> pages) have served as a discussion list and sticking post for all
> these convergence ideas I talked about above to settle together in one
> place.
> If you are looking for a finished project, or even some group of
> people who think they have it all figured out, you are looking in the
> wrong place.
> If you are here to tell us all that you really just want a better
> version of gcc, you again, are looking in the wrong place.
> If you are interested to know why a group of intelligent and capable
> people have converged to share their ideas on what computing could and
> should be like, then stay a while... you might learn something.
> Open your mind, and read on...
> > Yes, these three could always use some work until the very processes
> > themselves are made obsolete when the computer is intelligent enough to
> > do it for us. I don't see Tunes as directly a step towards this end,
> > because I think implementation of intelligent algorithms and the
> > improvement of language and compiler technology itself through the
> > implementation of these intelligent algorithms is the most important
> > thing, and actually probably a nessecary first if you guys wish to have
> > what you need to create Tunes.
> The trend you speak of above is only possible when these "intelligent
> algorithms" can become 100% equivilant to a human thinker. Only then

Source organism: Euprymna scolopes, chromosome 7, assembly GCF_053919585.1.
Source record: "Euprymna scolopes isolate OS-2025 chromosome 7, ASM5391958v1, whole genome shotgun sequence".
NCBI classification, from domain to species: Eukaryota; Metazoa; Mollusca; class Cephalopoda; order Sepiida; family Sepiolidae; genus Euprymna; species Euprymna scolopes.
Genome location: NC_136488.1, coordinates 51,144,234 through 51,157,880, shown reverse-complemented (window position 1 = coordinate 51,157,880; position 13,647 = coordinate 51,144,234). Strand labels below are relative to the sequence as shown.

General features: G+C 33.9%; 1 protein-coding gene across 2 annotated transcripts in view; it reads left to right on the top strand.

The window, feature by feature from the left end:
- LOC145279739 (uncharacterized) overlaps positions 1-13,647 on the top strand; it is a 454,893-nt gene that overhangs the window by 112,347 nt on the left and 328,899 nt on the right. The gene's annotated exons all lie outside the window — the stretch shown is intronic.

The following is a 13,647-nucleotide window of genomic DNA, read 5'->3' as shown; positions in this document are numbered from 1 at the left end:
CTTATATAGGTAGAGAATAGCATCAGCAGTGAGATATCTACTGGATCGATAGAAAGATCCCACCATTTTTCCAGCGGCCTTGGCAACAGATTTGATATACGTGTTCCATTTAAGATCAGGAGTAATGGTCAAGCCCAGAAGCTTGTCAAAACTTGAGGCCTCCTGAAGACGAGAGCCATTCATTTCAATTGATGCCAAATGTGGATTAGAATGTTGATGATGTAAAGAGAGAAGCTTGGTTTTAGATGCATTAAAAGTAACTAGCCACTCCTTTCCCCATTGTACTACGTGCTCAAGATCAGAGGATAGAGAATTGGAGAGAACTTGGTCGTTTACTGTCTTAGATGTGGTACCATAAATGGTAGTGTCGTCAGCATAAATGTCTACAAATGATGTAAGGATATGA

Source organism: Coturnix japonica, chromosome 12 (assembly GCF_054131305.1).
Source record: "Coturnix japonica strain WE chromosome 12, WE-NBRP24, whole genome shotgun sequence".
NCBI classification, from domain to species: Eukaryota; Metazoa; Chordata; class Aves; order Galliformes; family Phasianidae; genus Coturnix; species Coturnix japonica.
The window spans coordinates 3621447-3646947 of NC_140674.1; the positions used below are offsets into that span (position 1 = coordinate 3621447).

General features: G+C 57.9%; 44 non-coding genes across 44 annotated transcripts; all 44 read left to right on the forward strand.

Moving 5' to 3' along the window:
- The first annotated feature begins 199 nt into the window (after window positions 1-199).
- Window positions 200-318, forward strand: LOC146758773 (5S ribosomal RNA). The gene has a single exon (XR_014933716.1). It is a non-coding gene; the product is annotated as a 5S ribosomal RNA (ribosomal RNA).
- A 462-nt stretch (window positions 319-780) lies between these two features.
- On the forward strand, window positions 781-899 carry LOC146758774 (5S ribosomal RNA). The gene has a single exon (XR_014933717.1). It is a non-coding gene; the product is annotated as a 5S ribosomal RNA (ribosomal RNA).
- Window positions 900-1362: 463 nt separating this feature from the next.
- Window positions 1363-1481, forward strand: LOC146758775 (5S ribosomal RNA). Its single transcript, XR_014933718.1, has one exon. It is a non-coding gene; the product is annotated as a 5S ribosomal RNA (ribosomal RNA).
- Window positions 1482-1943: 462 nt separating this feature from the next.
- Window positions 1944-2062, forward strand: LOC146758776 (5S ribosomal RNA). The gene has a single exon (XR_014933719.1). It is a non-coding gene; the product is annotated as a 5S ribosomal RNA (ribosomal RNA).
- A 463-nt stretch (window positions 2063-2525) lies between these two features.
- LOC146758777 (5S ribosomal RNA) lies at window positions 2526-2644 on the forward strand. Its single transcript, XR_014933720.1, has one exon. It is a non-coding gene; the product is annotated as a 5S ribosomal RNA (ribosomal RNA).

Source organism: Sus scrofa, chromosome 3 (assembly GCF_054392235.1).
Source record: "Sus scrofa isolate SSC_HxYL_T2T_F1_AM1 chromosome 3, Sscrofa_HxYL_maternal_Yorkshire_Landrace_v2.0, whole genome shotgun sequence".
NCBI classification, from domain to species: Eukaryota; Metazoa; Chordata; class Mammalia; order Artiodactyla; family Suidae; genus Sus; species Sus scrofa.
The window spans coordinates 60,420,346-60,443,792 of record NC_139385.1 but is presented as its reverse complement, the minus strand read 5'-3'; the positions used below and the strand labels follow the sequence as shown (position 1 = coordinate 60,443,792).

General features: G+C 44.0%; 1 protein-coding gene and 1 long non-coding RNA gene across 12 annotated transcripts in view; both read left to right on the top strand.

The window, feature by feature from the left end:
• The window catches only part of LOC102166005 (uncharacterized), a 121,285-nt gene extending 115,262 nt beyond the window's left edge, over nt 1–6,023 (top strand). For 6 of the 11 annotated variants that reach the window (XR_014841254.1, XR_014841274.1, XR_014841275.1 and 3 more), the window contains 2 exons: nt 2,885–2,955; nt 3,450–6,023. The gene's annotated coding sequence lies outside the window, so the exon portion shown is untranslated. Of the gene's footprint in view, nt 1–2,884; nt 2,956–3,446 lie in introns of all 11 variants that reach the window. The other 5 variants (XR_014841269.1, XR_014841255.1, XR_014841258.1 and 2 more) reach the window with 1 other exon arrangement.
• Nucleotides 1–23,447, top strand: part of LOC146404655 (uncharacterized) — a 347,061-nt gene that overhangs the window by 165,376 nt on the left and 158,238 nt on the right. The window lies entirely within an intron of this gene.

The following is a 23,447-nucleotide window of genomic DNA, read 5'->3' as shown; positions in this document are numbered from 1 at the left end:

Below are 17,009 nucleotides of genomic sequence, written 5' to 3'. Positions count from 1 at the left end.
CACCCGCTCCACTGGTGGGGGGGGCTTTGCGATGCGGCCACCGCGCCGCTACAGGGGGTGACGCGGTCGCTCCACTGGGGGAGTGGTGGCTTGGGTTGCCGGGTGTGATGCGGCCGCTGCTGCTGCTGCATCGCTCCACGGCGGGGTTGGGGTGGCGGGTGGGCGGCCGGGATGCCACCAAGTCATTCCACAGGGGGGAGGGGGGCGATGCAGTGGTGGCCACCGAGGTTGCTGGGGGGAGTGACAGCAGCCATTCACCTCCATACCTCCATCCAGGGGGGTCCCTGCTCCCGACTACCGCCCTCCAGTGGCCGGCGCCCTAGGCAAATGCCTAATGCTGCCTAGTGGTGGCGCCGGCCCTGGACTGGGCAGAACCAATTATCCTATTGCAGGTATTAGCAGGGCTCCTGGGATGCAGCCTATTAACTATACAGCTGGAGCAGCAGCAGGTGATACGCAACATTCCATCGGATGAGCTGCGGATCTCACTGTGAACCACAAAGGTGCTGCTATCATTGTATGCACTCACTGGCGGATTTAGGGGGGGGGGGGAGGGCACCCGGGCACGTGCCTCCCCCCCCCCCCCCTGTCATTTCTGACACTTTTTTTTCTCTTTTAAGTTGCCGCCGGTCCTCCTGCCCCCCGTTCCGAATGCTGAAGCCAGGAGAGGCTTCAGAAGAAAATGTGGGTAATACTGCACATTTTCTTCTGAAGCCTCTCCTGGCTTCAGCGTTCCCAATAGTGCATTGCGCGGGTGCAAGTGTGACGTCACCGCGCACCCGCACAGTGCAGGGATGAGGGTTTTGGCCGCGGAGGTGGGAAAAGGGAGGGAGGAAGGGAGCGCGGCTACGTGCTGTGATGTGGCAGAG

> would a computer be able to read through software manuals, talk to
> other somputers, and figure out how in the heck it's supposed to make
> some software do what it wants.

Yes, I never implied that we could have computers write the software for
us otherwise. But I do believe that this the best goal, and that
incremental steps can be made towards this goal and that the best way to
to make these steps is not nessecarily 100% in agreement with the ideals
of Tunes.

> The idea of Tunes is that if we change the nature of the system, and
> how pieces of software are described to the world, we can allow
> computers to perform much more useful tasks, with much less work. Some
> of us might even argue that a Tunes-like approach may end up as a
> necessary prerequisite to a system any of us would call intelligent.

How would you argue that Tunes is a necessary prerequisite though, I'm
curious. This could get very confusing and technical very quickly. I
would argue that intelligent components and algorithms and compiler
technology are a necessary prerequisite to the Tunes system. Chicken and

> I wish I could find the original Tunes 'example problem', about the
> "cd database", however, I can't. Can someone else provide the URL.

Yes, I'd like to see this.
> However, the idea behind Tunes is that there is a heck of alot of
> stuff that computers are capable of doing, which are far from easily
> expressable. I know this isn't going to give you a very nice happy
> feeling of understanding. Wait until someone posts the above URL and
> read it.
> > > * Actually went toward programming, instead of going back and forth
> > > between applications/windows/menus/directories/sections of the same
> > > document.
> >
> > This is a point I tried to address with my original post, if you use
> > good software and take the time to really learn to configure and use it,
> > this is not an issue. I think existing UIs are plenty good if you learn
> > to use them. I never waste any time scrolling through menus or doing
> > redundant UI operations. Everything is set up to use macros and I can
> > instantaneously do anything. I've thought long and hard about UI theory,
> > and with current free software I've made an environment where I am in
> > complete control and don't waste time with redundant UI operations. It
> > took a long time to set up, but it was worth it.
> I'm going to try to explain this as best I can. The paragraph you